Pick Strawberries to Benefit Your Heart and Brain


With blueberries and more exotic fruits like aai getting so much press, its easy to overlook the health benefits of the good old strawberry. Though botanically not a true berry-the plant is a member of the rose family-strawberries are the worlds most popular berry, with Americans annu-ally consuming about 6.5 pounds of fresh strawberries per capita. Various scoring systems have put strawberries fourth among all fruits in antioxidant content or even third among all foods, once typical serving size is taken into account.

Diane McKay, PhD, a scientist in Tufts HNRCA Antioxidant Nutrition Laboratory, says, Theres no doubt strawberries are antioxidant-rich, no matter how you measure it.

HEART NEWS: The latest good news about strawberrys health benefits, appropriate-ly for this heart-shaped fruit, is that they may reduce the risk of heart attacks. The Nurses Health Study II followed about 93,600 women, ages 25 to 42, for 18 years, during which the women completed detailed dietary questionnaires at regular intervals. Participants suffered 405 heart attacks-a relatively low rate, but not surprising given their age. As recent-ly reported in the journal Circulation, women who ate the most strawberries and blueberries-three or more com-bined servings a week-were 34% less likely to suffer such an early heart attack. The berry eaters were at significantly lower risk than women who consumed a lot of other fruits and vegetables, but not berries. And the positive association held even after the results were adjusted for other risk factors for heart attack.

Researchers speculated that the berry benefits derived in part from antho-cyanins, a type of natural antioxidant compound called flavonoids that give strawberries their bright red color. Previ-ous studies have linked anthocyanins to improved blood-vessel function and lower blood pressure. The anthocyanins and other phytochemicals in strawberries may also lower levels of C-reactive protein (CRP), a marker for inflammation thats associated with cardiovascular risk.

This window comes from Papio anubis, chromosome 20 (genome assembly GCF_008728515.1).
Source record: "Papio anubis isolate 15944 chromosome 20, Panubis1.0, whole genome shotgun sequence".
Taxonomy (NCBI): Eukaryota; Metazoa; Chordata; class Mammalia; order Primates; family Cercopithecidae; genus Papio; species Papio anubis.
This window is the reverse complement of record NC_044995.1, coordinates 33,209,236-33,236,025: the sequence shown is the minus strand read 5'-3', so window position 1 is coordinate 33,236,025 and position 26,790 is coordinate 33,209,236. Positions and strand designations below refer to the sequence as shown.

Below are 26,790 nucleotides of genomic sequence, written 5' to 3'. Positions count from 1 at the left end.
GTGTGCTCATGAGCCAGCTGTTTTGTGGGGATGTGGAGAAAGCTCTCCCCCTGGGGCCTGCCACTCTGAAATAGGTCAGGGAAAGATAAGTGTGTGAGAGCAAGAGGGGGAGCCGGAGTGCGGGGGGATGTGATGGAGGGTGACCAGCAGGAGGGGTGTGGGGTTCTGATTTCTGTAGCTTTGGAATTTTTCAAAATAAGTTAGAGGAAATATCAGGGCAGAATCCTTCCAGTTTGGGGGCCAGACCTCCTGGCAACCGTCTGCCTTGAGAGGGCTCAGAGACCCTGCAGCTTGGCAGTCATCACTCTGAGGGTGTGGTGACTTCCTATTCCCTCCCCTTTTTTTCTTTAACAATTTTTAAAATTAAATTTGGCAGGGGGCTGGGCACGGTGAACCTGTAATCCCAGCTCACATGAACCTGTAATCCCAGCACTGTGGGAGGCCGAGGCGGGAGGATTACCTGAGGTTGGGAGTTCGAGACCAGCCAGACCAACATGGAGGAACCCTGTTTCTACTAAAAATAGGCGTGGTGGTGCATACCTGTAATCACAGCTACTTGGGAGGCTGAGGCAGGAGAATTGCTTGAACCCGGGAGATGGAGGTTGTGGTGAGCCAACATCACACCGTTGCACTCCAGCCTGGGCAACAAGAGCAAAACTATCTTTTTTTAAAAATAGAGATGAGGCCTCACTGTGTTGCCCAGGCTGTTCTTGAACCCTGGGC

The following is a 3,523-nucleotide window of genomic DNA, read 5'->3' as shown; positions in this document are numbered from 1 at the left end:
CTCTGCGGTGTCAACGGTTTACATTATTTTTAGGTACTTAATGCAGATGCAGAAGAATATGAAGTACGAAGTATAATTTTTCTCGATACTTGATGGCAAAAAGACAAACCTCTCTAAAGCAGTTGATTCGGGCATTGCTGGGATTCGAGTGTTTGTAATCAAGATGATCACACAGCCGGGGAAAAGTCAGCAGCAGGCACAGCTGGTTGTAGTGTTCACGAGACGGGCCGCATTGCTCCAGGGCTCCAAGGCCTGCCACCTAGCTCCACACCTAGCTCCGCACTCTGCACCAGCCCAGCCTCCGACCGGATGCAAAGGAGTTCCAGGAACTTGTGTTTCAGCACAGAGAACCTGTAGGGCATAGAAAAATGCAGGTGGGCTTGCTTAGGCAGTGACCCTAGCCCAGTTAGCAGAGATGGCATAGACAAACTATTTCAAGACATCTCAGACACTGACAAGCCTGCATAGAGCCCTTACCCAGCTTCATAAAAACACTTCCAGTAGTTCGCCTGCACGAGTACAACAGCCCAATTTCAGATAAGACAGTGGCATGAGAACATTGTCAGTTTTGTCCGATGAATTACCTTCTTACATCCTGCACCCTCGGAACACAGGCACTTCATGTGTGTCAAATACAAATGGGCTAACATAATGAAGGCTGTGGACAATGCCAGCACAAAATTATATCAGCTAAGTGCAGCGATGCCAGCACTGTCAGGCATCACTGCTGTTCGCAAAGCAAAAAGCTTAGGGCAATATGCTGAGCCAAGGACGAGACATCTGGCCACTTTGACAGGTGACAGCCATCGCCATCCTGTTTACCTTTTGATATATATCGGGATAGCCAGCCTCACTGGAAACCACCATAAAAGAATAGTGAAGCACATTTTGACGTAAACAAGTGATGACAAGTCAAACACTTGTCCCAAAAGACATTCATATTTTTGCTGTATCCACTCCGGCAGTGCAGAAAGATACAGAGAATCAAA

NUTRIENT RICH: Strawberries are also ex-cellent sources of more familiar nutrients. They actually top the charts on vitamin C content, with just one cup (about eight strawberries) containing more vitamin C than a whole medium orange-about 140% of the daily value (DV). That means strawberries could be good for your joints: Vitamin C plays a key role in the forma-tion of the major components of cartilage, collagen and proteoglycans. (See this issues Special Supplement.)A cup of strawber-ries delivers more than a quarter of your daily manganese. An essential nutrient that must be obtained from the diet, manganese helps the body process cholesterol, car-bohydrates and protein. Its believed to also be involved in bone formation.

Strawberries are relatively good sources of folate, potassium and dietary fiber. That fiber-about three grams per cup-helps put strawberries low on the glycemic index (a measure of how rapidly the body turns food into blood sugar), despite their high sugar content.

Those antioxidants in strawberries, notably a lesser-known polyphenol compound called ellagic acid, may help regulate blood-sugar response, too. These strawberry polyphenols can block the activity of an enzyme that breaks up starches into simple sugars. One study also found that strawberries actually reduced the blood-sugar spike caused by consuming table sugar. Several studies have linked strawberry intake-at least two or three servings a week-to reduced risk of type 2 diabetes.

FEEDING YOUR BRAIN: Strawberries may also be brain food. In a Tufts study led by Barbara Shukitt-Hale, PhD, strawber-ry extracts improved cognitive and mem-ory function in rats. For two months, 60 laboratory rats were fed a diet of standard feed, feed with blueberry extract equal to that of a daily one-cup portion for humans, or feed with strawberry extract equal to a daily one-pint bowlful. Half the rats in each group were then chemi-cally treated to induce aging. Compared to the rats on standard feed, the supple-mented rats performed better in cogni-tive tests of learning and memory.

In a separate review of the scientific evidence, Shukitt-Hale and Marshall G. Miller of Tufts HNRCA Neuroscience and Aging Laboratory concluded, A growing body of preclinical and clini-cal research has identified neurological benefits associated with the consumption of berry fruits. In addition to their now well-known antioxidant effects, dietary supplementation with berry fruits also has direct effects on the brain. Intake of these fruits may help to prevent age-related neurodegeneration and resulting changes in cognitive and motor function.



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